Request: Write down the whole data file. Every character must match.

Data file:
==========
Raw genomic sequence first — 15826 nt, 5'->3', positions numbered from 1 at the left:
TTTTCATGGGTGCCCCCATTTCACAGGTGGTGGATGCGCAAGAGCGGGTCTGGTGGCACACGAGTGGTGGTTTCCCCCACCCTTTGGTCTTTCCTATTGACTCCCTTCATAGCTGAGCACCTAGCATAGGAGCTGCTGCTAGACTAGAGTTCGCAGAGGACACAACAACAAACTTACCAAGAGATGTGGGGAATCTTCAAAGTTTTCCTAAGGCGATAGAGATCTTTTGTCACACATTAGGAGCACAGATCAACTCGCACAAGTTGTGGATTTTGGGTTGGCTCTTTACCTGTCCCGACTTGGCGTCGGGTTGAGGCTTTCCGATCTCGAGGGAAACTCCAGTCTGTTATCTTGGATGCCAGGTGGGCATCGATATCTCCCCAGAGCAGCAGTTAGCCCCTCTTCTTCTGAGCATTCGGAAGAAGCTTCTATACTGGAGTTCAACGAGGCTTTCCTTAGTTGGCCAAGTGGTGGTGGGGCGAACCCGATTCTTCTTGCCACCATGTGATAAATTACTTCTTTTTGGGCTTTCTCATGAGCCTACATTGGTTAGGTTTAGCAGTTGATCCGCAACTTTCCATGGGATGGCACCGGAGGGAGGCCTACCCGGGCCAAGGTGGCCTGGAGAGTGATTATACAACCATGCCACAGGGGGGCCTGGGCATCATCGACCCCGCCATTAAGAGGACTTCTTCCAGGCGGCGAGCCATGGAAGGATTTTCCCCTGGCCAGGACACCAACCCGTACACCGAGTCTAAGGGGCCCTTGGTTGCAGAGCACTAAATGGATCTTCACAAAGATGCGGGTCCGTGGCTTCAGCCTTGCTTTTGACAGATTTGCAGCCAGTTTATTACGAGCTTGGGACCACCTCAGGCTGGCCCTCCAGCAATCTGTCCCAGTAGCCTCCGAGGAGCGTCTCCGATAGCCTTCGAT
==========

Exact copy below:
Raw genomic sequence first — 15826 nt, 5'->3', positions numbered from 1 at the left:
TTTTCATGGGTGCCCCCATTTCACAGGTGGTGGATGCGCAAGAGCGGGTCTGGTGGCACACGAGTGGTGGTTTCCCCCACCCTTTGGTCTTTCCTATTGACTCCCTTCATAGCTGAGCACCTAGCATAGGAGCTGCTGCTAGACTAGAGTTCGCAGAGGACACAACAACAAACTTACCAAGAGATGTGGGGAATCTTCAAAGTTTTCCTAAGGCGATAGAGATCTTTTGTCACACATTAGGAGCACAGATCAACTCGCACAAGTTGTGGATTTTGGGTTGGCTCTTTACCTGTCCCGACTTGGCGTCGGGTTGAGGCTTTCCGATCTCGAGGGAAACTCCAGTCTGTTATCTTGGATGCCAGGTGGGCATCGATATCTCCCCAGAGCAGCAGTTAGCCCCTCTTCTTCTGAGCATTCGGAAGAAGCTTCTATACTGGAGTTCAACGAGGCTTTCCTTAGTTGGCCAAGTGGTGGTGGGGCGAACCCGATTCTTCTTGCCACCATGTGATAAATTACTTCTTTTTGGGCTTTCTCATGAGCCTACATTGGTTAGGTTTAGCAGTTGATCCGCAACTTTCCATGGGATGGCACCGGAGGGAGGCCTACCCGGGCCAAGGTGGCCTGGAGAGTGATTATACAACCATGCCACAGGGGGGCCTGGGCATCATCGACCCCGCCATTAAGAGGACTTCTTCCAGGCGGCGAGCCATGGAAGGATTTTCCCCTGGCCAGGACACCAACCCGTACACCGAGTCTAAGGGGCCCTTGGTTGCAGAGCACTAAATGGATCTTCACAAAGATGCGGGTCCGTGGCTTCAGCCTTGCTTTTGACAGATTTGCAGCCAGTTTATTACGAGCTTGGGACCACCTCAGGCTGGCCCTCCAGCAATCTGTCCCAGTAGCCTCCGAGGAGCGTCTCCGATAGCCTTCGAT